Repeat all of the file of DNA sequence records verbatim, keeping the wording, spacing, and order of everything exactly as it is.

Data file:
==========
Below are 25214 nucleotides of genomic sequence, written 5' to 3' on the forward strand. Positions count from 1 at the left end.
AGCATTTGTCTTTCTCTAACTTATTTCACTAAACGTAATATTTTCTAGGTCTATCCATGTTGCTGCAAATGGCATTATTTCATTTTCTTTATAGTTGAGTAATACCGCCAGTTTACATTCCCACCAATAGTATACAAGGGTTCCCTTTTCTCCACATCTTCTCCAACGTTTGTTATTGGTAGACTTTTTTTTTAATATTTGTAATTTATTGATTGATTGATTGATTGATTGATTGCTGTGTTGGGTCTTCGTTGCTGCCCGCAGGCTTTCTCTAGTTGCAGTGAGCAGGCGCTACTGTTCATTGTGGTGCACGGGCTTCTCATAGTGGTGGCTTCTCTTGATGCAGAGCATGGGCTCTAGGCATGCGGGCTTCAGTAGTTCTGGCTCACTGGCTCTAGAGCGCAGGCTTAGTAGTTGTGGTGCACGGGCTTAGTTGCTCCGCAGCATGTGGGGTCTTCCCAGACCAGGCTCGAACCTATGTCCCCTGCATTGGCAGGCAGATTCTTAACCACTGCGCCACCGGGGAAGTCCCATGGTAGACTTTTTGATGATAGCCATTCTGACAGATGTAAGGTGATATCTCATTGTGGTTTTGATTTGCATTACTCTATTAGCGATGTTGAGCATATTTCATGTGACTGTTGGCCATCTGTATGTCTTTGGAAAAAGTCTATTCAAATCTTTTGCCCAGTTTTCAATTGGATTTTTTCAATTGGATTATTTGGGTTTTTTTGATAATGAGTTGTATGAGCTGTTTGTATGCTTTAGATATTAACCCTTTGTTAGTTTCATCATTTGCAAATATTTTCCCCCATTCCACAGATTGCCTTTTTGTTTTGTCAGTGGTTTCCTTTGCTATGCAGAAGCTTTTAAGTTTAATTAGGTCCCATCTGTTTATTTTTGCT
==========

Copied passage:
Below are 25214 nucleotides of genomic sequence, written 5' to 3' on the forward strand. Positions count from 1 at the left end.
AGCATTTGTCTTTCTCTAACTTATTTCACTAAACGTAATATTTTCTAGGTCTATCCATGTTGCTGCAAATGGCATTATTTCATTTTCTTTATAGTTGAGTAATACCGCCAGTTTACATTCCCACCAATAGTATACAAGGGTTCCCTTTTCTCCACATCTTCTCCAACGTTTGTTATTGGTAGACTTTTTTTTTAATATTTGTAATTTATTGATTGATTGATTGATTGATTGATTGCTGTGTTGGGTCTTCGTTGCTGCCCGCAGGCTTTCTCTAGTTGCAGTGAGCAGGCGCTACTGTTCATTGTGGTGCACGGGCTTCTCATAGTGGTGGCTTCTCTTGATGCAGAGCATGGGCTCTAGGCATGCGGGCTTCAGTAGTTCTGGCTCACTGGCTCTAGAGCGCAGGCTTAGTAGTTGTGGTGCACGGGCTTAGTTGCTCCGCAGCATGTGGGGTCTTCCCAGACCAGGCTCGAACCTATGTCCCCTGCATTGGCAGGCAGATTCTTAACCACTGCGCCACCGGGGAAGTCCCATGGTAGACTTTTTGATGATAGCCATTCTGACAGATGTAAGGTGATATCTCATTGTGGTTTTGATTTGCATTACTCTATTAGCGATGTTGAGCATATTTCATGTGACTGTTGGCCATCTGTATGTCTTTGGAAAAAGTCTATTCAAATCTTTTGCCCAGTTTTCAATTGGATTTTTTCAATTGGATTATTTGGGTTTTTTTGATAATGAGTTGTATGAGCTGTTTGTATGCTTTAGATATTAACCCTTTGTTAGTTTCATCATTTGCAAATATTTTCCCCCATTCCACAGATTGCCTTTTTGTTTTGTCAGTGGTTTCCTTTGCTATGCAGAAGCTTTTAAGTTTAATTAGGTCCCATCTGTTTATTTTTGCT